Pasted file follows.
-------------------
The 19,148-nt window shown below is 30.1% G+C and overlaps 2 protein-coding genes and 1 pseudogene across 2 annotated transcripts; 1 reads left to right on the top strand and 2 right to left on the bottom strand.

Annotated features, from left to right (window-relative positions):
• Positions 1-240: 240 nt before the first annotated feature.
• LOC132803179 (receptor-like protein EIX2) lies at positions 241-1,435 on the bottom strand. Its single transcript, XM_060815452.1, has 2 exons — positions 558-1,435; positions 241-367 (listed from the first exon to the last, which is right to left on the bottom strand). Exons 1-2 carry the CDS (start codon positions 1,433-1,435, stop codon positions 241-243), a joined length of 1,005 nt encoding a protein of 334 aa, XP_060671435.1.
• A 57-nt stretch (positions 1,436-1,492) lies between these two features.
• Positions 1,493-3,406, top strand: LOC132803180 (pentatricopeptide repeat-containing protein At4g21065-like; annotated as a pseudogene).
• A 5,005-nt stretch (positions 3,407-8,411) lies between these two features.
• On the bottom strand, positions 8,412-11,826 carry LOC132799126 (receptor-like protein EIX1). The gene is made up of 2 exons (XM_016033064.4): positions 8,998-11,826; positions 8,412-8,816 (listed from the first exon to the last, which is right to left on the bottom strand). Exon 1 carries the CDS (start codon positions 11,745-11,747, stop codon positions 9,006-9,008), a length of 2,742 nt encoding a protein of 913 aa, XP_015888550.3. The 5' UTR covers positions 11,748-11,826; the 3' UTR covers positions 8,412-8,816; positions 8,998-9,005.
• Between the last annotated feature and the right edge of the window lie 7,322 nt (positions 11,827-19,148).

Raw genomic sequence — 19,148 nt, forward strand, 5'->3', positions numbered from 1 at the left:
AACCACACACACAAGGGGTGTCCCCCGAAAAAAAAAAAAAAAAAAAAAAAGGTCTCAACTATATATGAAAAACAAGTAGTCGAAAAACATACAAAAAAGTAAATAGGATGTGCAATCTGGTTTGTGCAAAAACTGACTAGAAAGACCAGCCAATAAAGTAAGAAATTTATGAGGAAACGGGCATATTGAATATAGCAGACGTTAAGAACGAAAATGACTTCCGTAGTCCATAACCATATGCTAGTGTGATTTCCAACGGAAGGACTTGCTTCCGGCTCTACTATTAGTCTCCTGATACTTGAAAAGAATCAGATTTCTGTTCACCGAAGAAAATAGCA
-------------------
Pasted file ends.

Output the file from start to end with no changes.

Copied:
The 19,148-nt window shown below is 30.1% G+C and overlaps 2 protein-coding genes and 1 pseudogene across 2 annotated transcripts; 1 reads left to right on the top strand and 2 right to left on the bottom strand.

Annotated features, from left to right (window-relative positions):
• Positions 1-240: 240 nt before the first annotated feature.
• LOC132803179 (receptor-like protein EIX2) lies at positions 241-1,435 on the bottom strand. Its single transcript, XM_060815452.1, has 2 exons — positions 558-1,435; positions 241-367 (listed from the first exon to the last, which is right to left on the bottom strand). Exons 1-2 carry the CDS (start codon positions 1,433-1,435, stop codon positions 241-243), a joined length of 1,005 nt encoding a protein of 334 aa, XP_060671435.1.
• A 57-nt stretch (positions 1,436-1,492) lies between these two features.
• Positions 1,493-3,406, top strand: LOC132803180 (pentatricopeptide repeat-containing protein At4g21065-like; annotated as a pseudogene).
• A 5,005-nt stretch (positions 3,407-8,411) lies between these two features.
• On the bottom strand, positions 8,412-11,826 carry LOC132799126 (receptor-like protein EIX1). The gene is made up of 2 exons (XM_016033064.4): positions 8,998-11,826; positions 8,412-8,816 (listed from the first exon to the last, which is right to left on the bottom strand). Exon 1 carries the CDS (start codon positions 11,745-11,747, stop codon positions 9,006-9,008), a length of 2,742 nt encoding a protein of 913 aa, XP_015888550.3. The 5' UTR covers positions 11,748-11,826; the 3' UTR covers positions 8,412-8,816; positions 8,998-9,005.
• Between the last annotated feature and the right edge of the window lie 7,322 nt (positions 11,827-19,148).

Raw genomic sequence — 19,148 nt, forward strand, 5'->3', positions numbered from 1 at the left:
AACCACACACACAAGGGGTGTCCCCCGAAAAAAAAAAAAAAAAAAAAAAAGGTCTCAACTATATATGAAAAACAAGTAGTCGAAAAACATACAAAAAAGTAAATAGGATGTGCAATCTGGTTTGTGCAAAAACTGACTAGAAAGACCAGCCAATAAAGTAAGAAATTTATGAGGAAACGGGCATATTGAATATAGCAGACGTTAAGAACGAAAATGACTTCCGTAGTCCATAACCATATGCTAGTGTGATTTCCAACGGAAGGACTTGCTTCCGGCTCTACTATTAGTCTCCTGATACTTGAAAAGAATCAGATTTCTGTTCACCGAAGAAAATAGCA